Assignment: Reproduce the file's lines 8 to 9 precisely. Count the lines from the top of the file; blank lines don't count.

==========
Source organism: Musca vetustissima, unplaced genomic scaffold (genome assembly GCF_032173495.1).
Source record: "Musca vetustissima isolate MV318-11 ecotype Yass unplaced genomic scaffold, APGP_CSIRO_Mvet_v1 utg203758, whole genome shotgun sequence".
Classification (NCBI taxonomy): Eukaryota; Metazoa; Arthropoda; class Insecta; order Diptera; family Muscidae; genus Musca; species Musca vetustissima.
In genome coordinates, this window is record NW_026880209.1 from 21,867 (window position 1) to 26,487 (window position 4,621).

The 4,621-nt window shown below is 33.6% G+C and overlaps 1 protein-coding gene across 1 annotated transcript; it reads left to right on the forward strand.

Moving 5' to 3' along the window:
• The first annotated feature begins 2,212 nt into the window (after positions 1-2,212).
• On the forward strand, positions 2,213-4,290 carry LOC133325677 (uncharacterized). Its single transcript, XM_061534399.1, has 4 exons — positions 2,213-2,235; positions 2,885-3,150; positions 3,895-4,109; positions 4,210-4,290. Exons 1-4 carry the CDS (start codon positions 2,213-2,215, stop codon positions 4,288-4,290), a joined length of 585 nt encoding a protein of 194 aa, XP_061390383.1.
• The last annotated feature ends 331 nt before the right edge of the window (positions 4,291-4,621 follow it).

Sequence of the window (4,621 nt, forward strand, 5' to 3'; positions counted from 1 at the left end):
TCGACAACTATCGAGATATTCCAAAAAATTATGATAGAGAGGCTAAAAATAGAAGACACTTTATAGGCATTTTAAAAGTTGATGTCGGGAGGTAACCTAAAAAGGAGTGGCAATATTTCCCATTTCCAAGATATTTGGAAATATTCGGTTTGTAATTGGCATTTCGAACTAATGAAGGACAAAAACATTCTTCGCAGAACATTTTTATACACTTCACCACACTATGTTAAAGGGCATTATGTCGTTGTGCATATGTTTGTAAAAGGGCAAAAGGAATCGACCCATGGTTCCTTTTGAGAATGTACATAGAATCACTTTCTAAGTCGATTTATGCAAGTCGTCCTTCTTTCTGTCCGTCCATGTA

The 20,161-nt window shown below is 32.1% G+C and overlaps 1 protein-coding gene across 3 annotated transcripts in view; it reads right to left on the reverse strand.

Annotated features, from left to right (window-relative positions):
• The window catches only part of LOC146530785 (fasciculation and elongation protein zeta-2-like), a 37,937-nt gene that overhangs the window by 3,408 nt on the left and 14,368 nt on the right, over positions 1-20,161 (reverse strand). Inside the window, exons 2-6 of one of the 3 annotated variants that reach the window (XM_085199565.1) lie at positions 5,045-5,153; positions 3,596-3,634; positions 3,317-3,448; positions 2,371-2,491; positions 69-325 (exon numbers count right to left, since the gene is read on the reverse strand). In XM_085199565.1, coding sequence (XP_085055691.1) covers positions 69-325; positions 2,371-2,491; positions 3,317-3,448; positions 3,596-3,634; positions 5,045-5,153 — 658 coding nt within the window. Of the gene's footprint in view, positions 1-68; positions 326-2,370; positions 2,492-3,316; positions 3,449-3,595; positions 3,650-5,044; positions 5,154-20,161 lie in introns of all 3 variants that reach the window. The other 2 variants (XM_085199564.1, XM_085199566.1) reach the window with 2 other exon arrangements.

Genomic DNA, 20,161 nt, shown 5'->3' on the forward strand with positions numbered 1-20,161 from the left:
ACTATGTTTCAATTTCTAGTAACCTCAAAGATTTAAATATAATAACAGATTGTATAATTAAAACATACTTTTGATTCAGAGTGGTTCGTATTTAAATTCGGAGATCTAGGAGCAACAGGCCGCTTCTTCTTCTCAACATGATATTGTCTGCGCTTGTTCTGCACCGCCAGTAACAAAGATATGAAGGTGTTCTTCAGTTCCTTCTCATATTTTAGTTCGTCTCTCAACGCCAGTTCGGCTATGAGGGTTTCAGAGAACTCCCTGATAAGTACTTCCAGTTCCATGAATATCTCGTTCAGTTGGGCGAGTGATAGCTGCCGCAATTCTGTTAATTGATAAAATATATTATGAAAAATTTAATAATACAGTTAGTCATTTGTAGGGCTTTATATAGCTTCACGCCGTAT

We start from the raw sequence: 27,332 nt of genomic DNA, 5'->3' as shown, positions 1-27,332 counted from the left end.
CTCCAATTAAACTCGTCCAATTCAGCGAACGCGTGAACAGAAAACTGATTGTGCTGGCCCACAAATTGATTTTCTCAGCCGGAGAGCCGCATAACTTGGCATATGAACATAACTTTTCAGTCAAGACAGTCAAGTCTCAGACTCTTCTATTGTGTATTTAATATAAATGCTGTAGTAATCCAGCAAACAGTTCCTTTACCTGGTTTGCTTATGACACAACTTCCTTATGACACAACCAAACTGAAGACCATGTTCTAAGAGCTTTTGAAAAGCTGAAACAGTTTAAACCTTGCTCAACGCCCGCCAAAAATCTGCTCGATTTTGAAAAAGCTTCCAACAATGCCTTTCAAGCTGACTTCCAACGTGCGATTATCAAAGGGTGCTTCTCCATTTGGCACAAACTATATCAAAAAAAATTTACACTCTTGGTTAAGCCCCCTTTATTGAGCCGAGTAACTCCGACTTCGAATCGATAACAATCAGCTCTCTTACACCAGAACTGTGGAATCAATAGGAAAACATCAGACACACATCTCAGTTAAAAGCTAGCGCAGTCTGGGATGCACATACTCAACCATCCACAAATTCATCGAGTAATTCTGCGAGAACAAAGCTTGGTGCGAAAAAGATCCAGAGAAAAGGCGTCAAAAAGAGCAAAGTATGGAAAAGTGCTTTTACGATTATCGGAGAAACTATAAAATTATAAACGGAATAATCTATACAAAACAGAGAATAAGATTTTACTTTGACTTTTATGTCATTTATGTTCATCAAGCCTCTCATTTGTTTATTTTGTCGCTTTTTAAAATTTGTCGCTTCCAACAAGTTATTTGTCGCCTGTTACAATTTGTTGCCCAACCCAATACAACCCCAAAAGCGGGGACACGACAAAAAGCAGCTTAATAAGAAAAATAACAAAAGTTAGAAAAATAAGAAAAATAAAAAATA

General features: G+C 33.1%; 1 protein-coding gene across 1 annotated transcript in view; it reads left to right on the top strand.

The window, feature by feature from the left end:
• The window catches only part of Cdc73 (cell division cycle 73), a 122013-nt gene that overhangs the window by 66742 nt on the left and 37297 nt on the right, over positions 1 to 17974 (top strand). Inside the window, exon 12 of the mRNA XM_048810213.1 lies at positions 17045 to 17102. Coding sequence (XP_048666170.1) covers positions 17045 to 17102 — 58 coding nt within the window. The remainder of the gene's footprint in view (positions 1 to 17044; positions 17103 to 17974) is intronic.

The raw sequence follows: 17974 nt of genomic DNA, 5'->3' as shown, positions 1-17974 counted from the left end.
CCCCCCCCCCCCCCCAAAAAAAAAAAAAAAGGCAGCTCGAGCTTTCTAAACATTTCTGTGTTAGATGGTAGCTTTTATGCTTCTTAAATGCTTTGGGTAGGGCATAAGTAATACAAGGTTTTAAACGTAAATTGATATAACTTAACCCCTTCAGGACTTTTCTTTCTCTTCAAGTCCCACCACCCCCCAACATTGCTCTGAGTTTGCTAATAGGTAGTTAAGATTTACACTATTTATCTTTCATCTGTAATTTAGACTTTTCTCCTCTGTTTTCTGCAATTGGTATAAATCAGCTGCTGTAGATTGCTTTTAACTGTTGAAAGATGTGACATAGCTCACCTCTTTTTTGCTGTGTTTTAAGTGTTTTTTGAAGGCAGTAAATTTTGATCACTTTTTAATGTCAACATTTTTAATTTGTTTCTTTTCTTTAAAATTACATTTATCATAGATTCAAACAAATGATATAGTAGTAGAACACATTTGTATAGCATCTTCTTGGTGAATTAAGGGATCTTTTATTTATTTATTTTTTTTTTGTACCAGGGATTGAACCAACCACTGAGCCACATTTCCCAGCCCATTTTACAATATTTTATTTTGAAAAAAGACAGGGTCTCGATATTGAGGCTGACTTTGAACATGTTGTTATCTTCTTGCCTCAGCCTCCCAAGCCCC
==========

• On the forward strand, positions 2,213-4,290 carry LOC133325677 (uncharacterized). Its single transcript, XM_061534399.1, has 4 exons — positions 2,213-2,235; positions 2,885-3,150; positions 3,895-4,109; positions 4,210-4,290. Exons 1-4 carry the CDS (start codon positions 2,213-2,215, stop codon positions 4,288-4,290), a joined length of 585 nt encoding a protein of 194 aa, XP_061390383.1.
• The last annotated feature ends 331 nt before the right edge of the window (positions 4,291-4,621 follow it).